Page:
There are no guarantees, but this approach often attracts a traveling tom seeking company.


Sometimes you can use a variety of sounds and calling devices, to no avail. In such a situation, try to jump-start a tom with aggressive turkey talk like cutts, cackles or fighting purrs. Or you can try to shock a tom into gobbling by using some sort of locator call such as the ever-popular crow call.

If either of those tactics works, you can set up and try to tempt the bird with regular hen talk. Even if the tom won't come in right then, at least you'll know where he lives, so you can try him another day.

Persistence is, of course, a big part of turkey-hunting success, and so is intimate knowledge of the landscape where the turkeys are living. Even when the toms are mostly silent, you can sometimes put yourself in the right place at the right time -- if you know where the birds are apt to be on a daily basis.


A couple of years ago, I heard no turkey sounds at daybreak, so headed for a grassy bench where I knew, from past experience, that the turkeys traveled often. After placing a decoy where it could be seen from a distance in two directions, I sat down in a group of oak trees and made a few yelps with a favorite box call.

At first, all I heard was the sound of a nearby creek. But then there was something else, so faint at first that it seemed imaginary. Straining to listen, I heard the muffled sound again. It sounded like a car starting up far away -- but where I was, it couldn't be. Finally, the light bulb went off, and I came to full alert. Somewhere nearby, a gobbler was strutting without gobbling.

I put down my box call and picked up my shotgun, just in time to notice movement to my right. The tom was spitting and drumming, rapidly closing in on the decoy. He was only 10 paces away when I fired my 12-gauge pump shotgun and anchored him with a 3-inch magnum load of copper-plated No. 5 shot.

Why didn't the tom gobble at least a couple of times while coming to the imitation hen?

There are several possibilities -- the most likely being that it wasn't necessary. After all, the tom could see the decoy, and any real hen could have heard him strutting from 100 yards away.

Gobbling is what turkey hunters live for come spring. But in that case, the spit-and-drum sounds were the only turkey sounds I needed to hear.

Sometimes, an otherwise vocal tom will go silent because of something that happens unexpectedly, even while you're calling to him. Quite often, a hen intercepts the tom before he gets to you and leads him away from what she thinks is another hen, simply because she doesn't want competition.

However, you could be the culprit. If a tom sees you move ever so slightly or hears an odd sound, he might simply make a few alarm putts and depart in haste with his beak closed. The same is true if he encounters another type of predator, like a coyote or bobcat.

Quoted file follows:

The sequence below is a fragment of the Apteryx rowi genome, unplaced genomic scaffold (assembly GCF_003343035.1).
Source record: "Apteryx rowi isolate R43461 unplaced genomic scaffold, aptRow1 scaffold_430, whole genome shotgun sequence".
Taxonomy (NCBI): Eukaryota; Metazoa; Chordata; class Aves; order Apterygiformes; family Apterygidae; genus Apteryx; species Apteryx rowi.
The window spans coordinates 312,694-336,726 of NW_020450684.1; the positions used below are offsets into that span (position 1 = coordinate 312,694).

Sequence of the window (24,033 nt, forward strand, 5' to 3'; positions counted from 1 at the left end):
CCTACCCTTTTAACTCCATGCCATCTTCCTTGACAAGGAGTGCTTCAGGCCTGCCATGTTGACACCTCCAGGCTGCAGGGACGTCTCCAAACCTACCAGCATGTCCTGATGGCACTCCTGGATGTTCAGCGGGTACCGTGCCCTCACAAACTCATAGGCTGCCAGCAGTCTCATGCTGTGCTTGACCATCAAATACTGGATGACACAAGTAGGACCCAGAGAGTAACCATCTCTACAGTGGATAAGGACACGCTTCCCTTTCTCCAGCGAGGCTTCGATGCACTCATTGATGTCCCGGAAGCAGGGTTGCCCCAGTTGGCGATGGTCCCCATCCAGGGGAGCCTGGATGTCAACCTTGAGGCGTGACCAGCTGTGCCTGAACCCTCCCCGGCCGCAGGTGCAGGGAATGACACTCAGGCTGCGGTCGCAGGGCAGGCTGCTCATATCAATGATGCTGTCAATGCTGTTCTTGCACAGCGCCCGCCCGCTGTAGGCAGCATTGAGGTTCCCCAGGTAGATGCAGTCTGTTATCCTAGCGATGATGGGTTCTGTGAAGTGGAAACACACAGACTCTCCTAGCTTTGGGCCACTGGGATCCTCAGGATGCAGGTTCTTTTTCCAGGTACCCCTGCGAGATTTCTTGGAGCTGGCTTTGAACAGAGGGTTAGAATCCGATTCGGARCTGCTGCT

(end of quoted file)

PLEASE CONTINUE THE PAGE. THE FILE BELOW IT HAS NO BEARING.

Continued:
A friend of mine once watched in awe as a mountain lion came between him and a tom, effectively shutting up both him and the gobbler.

Ten years ago, an eager tom I was working decided to depart, after a hefty black bear came between us. That turkey flew across a canyon and, as far as I know, it never came back.

The bear created an impossible situation -- for me, at least. But just because something spooks a tom into silence doesn't always mean that the hunt is over. A tom may dash for safety, but usually he won't go too far. He may very well open up again later that day.

Another time, my son Mark and I were working on a pair of gobbling toms together, when we accidentally jumped three deer. That trio ran right to

ward the turkeys and scared them away.

A half-hour later, we were still discussing the turn of events when one of the toms suddenly opened again, probably looking for his buddy. Mark made some hen yelps with his box call. The tom was glad to settle for a hen, which was unfortunate for him. A few minutes later, Mark was showing off the longbeard prize to me.

During every spring season, most of us will experience frustrating days when the toms gobble very little -- if at all. Sometimes it's indeed impossible to switch things in your favor.

However, there are also times when a slight adjustment in tactics will lead to success. The key, then, is to stick with the program and try to make something good happen.

One thing is certain. Sooner or later, a silent tom will gobble. But you'll never know it if you're not out there among them.